June 05, 2006

Bitten by dog

Here's one more article by AV Ramani, a doctor I know who spent several years working in rural MP (now Chhatisgarh) and Orissa. (Previous ones: Death in the dispensary and This one child).


Bitten By Dog, Bitten By Man
AV Ramani

One evening in March, Somaru was brought to the dispensary in Bhainswar, in the western part of Surguja district in (then) Madhya Pradesh. As was usual among the Gonds in this area of MP, Somaru had married early and at 17 was the father of a six-month-old baby. A gentle, well-built lad, he had been learning irrigation techniques from Father Alex who lived opposite the dispensary.

Now, he was quite unrecognizable: a wide-eyed, desperate boy, babbling incoherently, clutching at Father Alex's arm and asking repeatedly for water to quench his thirst.

Five months ago, on Diwali night, Somaru was bitten by a dog on his right ankle. The wound took weeks to heal. As the dog had been stoned to death immediately, there was no way of telling whether or not it was rabid. Somaru paid no heed to our pleas to get vaccinated against rabies at the Primary Health Centre in Sonhat. We worried too much, he said. Besides, he did not want to cycle 13 km through the forest to the PHC for any injections.

As the wound healed, Somaru resumed work, tending his field. Exciting things were happening in Bhainswar. For the first time, the villagers were growing a winter crop of wheat, thanks to the irrigation system they had devised which lifted water from the river that flowed past the village. Somaru had no time to worry about his ankle.

All of a sudden, he had begun to feel feverish and could not swallow water.

The evening wore on. I watched over him in the fading light with a feeling of helplessness. I knew Somaru had contracted rabies. He was, quite literally, beyond help. Nothing anyone could do would save him.

Somaru talked incessantly, begging Father Alex to save him, crying out in fear that he did not want to die. Again and again he asked for water and when we did give him some, he spat it out and turned violent.

Father Alex and I explained to Somaru's relatives that he had a serious disease and would probably die within a few days. We advised them to take him home and keep him quiet, warning them that he could turn violent. They could not accept this. How could a five-month-old dog bite cause this madness? Besides, the wound had healed completely, and he had been perfectly well till just two days ago. "He is possessed by spirits," they said.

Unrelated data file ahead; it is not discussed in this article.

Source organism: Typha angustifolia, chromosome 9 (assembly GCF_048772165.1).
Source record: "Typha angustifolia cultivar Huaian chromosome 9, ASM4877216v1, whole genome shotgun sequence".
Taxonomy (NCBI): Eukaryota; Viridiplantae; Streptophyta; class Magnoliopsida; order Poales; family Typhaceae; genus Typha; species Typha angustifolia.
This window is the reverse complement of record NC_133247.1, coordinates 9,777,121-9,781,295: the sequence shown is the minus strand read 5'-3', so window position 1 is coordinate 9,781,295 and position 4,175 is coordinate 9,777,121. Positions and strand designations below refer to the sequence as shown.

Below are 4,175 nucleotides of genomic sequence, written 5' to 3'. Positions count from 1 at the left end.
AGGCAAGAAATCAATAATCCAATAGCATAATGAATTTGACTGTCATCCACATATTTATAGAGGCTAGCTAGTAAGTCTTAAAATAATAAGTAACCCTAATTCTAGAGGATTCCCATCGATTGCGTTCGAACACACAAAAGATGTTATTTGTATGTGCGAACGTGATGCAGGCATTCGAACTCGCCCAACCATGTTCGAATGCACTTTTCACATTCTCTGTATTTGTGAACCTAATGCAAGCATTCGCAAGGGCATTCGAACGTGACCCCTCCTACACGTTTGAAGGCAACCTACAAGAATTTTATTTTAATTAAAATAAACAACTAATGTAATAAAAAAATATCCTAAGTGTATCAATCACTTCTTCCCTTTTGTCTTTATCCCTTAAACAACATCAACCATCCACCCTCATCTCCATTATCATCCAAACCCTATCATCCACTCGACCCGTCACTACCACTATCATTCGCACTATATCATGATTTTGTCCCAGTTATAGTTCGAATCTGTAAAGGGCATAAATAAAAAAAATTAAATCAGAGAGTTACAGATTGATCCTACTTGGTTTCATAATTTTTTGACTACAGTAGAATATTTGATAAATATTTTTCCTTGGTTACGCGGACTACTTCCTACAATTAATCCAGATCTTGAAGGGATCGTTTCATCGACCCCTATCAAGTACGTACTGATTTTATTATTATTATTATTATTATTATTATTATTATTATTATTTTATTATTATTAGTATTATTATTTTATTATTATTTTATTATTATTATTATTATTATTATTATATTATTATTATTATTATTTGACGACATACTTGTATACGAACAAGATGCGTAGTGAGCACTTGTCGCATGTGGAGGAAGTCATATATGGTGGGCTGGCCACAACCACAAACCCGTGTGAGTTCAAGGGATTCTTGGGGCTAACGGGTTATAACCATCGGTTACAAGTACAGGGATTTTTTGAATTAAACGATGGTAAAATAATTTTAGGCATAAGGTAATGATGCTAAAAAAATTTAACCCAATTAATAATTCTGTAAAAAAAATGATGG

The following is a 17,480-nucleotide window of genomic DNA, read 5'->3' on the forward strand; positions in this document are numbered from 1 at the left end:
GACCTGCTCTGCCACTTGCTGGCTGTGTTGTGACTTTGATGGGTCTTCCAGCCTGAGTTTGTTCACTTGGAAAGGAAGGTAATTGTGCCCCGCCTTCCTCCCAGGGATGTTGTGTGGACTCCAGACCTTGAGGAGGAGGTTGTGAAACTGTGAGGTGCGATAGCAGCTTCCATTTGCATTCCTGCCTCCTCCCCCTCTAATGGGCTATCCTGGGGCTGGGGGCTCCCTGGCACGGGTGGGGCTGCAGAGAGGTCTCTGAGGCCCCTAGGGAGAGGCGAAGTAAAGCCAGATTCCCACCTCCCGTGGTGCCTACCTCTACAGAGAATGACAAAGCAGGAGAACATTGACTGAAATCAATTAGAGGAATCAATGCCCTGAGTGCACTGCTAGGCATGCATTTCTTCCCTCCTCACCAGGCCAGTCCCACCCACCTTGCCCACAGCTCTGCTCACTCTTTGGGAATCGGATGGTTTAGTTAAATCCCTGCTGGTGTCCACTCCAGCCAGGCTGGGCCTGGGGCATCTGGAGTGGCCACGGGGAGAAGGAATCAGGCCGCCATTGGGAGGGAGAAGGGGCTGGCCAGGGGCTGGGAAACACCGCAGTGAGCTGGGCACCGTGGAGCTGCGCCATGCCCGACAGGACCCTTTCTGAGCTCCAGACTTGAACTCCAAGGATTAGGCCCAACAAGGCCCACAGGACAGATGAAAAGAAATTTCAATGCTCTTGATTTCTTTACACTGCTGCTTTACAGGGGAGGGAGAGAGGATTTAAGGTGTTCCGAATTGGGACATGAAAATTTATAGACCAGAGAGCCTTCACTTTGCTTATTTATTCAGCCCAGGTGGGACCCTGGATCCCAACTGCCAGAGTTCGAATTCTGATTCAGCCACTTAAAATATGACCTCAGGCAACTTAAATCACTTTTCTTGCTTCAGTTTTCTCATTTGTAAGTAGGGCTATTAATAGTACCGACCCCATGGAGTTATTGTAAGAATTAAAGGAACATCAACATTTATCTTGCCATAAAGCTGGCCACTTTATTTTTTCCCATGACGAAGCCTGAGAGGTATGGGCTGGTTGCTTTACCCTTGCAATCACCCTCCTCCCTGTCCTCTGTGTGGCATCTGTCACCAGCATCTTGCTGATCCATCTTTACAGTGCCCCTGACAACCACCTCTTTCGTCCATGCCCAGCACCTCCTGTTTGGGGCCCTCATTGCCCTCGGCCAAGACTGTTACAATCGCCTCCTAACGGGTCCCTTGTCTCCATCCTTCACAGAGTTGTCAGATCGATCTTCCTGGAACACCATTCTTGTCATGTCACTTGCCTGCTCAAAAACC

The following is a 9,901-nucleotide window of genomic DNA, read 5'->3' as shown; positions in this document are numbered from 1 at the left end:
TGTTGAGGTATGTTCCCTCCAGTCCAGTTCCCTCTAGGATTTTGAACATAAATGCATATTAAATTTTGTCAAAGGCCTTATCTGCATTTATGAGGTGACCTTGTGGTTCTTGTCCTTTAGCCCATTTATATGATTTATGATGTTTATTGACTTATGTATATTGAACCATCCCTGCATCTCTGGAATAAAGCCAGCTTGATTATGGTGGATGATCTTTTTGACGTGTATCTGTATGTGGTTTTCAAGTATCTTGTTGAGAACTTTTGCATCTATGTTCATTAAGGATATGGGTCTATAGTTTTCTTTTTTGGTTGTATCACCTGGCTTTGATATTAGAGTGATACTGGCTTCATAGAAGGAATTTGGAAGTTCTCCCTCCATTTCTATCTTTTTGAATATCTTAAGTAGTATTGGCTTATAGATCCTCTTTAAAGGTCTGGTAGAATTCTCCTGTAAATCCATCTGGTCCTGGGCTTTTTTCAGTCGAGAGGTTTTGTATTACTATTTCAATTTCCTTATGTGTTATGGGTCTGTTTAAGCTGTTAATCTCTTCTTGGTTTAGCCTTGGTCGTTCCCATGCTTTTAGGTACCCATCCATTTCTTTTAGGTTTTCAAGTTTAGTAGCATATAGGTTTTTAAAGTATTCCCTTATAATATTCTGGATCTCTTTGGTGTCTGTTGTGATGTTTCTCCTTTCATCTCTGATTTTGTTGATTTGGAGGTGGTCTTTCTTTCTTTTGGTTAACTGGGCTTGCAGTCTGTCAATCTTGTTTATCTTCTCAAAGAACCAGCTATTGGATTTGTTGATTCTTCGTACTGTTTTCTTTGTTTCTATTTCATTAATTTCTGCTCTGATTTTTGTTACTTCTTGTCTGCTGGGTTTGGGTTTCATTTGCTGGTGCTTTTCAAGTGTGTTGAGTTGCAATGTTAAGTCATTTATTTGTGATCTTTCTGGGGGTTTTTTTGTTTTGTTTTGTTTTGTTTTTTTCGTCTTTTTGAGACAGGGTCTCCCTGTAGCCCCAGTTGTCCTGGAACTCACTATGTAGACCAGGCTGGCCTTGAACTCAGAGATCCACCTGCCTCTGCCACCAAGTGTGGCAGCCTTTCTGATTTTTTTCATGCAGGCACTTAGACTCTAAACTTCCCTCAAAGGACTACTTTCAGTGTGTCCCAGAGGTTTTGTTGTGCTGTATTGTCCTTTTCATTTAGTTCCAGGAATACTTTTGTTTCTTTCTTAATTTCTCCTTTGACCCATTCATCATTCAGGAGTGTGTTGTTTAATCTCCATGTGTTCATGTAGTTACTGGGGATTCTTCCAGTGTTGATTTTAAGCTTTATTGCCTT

While two of the younger men borrowed the dispensary jeep and drove 80 km into the jungles to fetch a vaid (traditional healer), Somaru's family carried him home and kept an all night vigil, chanting and praying while he tossed in his tragic delirium. By morning, Somaru's in-laws and other relatives from the surrounding villages had arrived and joined in the prayers. Then the vaid came in, took one look at poor Somaru and declared that this was not a devil he could exorcise.

Somaru died late that evening, 24 hours after he had been brought to the dispensary, in an agony of fear and thirst. When we heard the news, a wave of relief washed over me. No one should ever die such a death, and at least it was over for Somaru.

Just then, his uncle and father rushed into the dispensary, fear writ large on their faces. Somaru was very violent just before he died and when they tried to restrain him, he had bitten them both. His father and uncle, I realized, were also possibly infected.

Father Alex and I went to Sonhat to get the rabies vaccine from the PHC and bring it to Bhainswar where the nurse could administer it to the two men. This would save them from having to find a place to stay in Sonhat until they completed the course of vaccination. The vaccine available in the market cost nearly Rs 300 a dose, and the villagers could not afford that. Only the subsidised vaccine from the PHC was within their reach.

There was no vaccine available at the Sonhat PHC, so we drove a further 40 km to Baikunthpur, a large mining town. Here we were informed that the only anti-rabies serum available was at the district headquarters, Ambikapur.

Three hours and 120 km later, we were at Ambikapur. There, the district hospital authorities told us that they had no vaccine and it had to be obtained from Indore, nearly 750 km away!

In despair, we went to see the collector. Not that he could do anything, but we wanted to tell him what had happened. He was extremely sympathetic, got in touch with the hospital authorities and asked them to send someone to Indore right away to get the vaccine. He also told them to hand it over to Father Alex for transportation to Bhainswar. If the vaccine did not arrive in a few days, he told us, he would sanction funds to buy it in the market.

Over the next ten days, Father Alex returned three times to Ambikapur, to the district hospital. Each time, there was no vaccine. Finally, he went back to the collector only to find that he had been transferred out of the district. Eventually, we spent nearly Rs 1800 each on Somaru's father and uncle for a full course of the rabies vaccine. I am happy and relieved to report that both are well.

Some weeks later, Father Alex happened to be at the Sonhat PHC and found it stocked with the rabies vaccine, supplied from the district headquarters.

"It is always available at Ambikapur," he was told. "But how did you hope to get it without bribing someone at the hospital?"


wise donkey said...


Manish Saini said...

Had a brush with the system in MP when I had to go to Seoni for a project taken up by our college. Described the feelings in the post - http://msaini.blogspot.com/2006/01/remaking-of-swades.html